The foreign and defense ministers of Japan and France will hold security talks virtually on Thursday, with cooperation in the Indo-Pacific region, where China's rise has stoked concern among many countries, expected to top the agenda.

Japanese Foreign Minister Yoshimasa Hayashi told a press conference Tuesday that the two countries share fundamental values and strategic interests and will promote their security collaboration during the online "two-plus-two" meeting, after the French Defense Ministry announced its schedule on Monday.

File photo shows Japan-France security talks held in Brest, France, in January 2019. (Kyodo)

Hayashi said that he and Defense Minister Nobuo Kishi will discuss a variety of topics including recent regional affairs in the first such talks since January 2019 with their respective French counterparts Jean-Yves Le Drian and Florence Parly.

The countries had initially planned to hold an in-person two-plus-two meeting in Japan by the end of 2021 but put it off due to the coronavirus pandemic, lately fueled by the rapid spread of the highly transmissible Omicron variant. They have generally taken turns hosting such talks since their first session in 2014.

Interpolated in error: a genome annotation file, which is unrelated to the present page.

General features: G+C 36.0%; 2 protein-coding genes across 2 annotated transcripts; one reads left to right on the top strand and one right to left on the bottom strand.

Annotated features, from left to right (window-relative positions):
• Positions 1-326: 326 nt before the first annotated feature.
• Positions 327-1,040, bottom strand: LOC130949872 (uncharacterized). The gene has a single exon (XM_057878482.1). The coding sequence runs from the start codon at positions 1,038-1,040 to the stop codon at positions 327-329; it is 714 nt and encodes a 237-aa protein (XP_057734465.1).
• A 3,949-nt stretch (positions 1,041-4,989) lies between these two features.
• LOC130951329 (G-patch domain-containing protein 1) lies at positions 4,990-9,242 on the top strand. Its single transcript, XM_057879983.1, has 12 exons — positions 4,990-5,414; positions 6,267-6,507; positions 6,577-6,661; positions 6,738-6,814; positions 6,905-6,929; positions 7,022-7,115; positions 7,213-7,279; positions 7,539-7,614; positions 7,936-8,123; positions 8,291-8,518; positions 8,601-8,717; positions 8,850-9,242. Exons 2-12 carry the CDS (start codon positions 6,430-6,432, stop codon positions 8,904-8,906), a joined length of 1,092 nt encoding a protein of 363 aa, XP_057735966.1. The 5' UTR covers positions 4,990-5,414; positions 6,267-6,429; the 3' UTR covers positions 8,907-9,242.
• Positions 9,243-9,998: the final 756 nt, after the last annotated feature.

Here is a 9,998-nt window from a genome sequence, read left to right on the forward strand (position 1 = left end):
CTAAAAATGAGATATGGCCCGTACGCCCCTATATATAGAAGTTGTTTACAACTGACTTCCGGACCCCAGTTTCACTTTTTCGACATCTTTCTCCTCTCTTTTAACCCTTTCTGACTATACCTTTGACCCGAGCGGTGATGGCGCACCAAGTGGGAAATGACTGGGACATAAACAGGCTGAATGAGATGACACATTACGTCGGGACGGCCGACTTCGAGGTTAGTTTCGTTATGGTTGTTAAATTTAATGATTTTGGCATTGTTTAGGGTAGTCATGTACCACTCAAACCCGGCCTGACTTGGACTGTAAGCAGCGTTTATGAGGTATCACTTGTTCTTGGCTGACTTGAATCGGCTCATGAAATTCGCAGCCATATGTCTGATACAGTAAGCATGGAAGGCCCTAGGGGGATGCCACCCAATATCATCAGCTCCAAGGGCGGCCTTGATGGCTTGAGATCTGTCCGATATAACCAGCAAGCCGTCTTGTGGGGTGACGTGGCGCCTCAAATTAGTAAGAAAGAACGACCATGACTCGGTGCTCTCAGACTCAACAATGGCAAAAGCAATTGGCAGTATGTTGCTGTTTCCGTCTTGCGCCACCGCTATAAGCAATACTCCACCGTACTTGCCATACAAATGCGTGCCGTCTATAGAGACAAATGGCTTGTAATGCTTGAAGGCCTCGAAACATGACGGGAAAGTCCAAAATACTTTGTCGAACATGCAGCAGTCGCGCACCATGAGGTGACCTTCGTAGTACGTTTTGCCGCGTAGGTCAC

Japan has been boosting defense cooperation with European countries, including Britain and Germany, as China increasingly flexes its military muscle and steps up its territorial claims in the Indo-Pacific region.

France, which has overseas territories in the region such as New Caledonia, released its Indo-Pacific strategy in 2018 to promote a stable and rules-based order.

Regarding Tokyo as one of its most important partners, French troops last year for the first time carried out joint exercises with Japan's Ground Self-Defense Force and the United States on Japanese soil aimed at defending remote islands.

France is hoping to launch talks with Japan on a defense cooperation agreement to allow the easing of restrictions on the transportation of weapons and supplies for joint training and disaster relief operations.

Japan and Australia signed such a treaty, called the Reciprocal Access Agreement, aimed at strengthening security cooperation and facilitating faster deployment of their defense forces, earlier this month.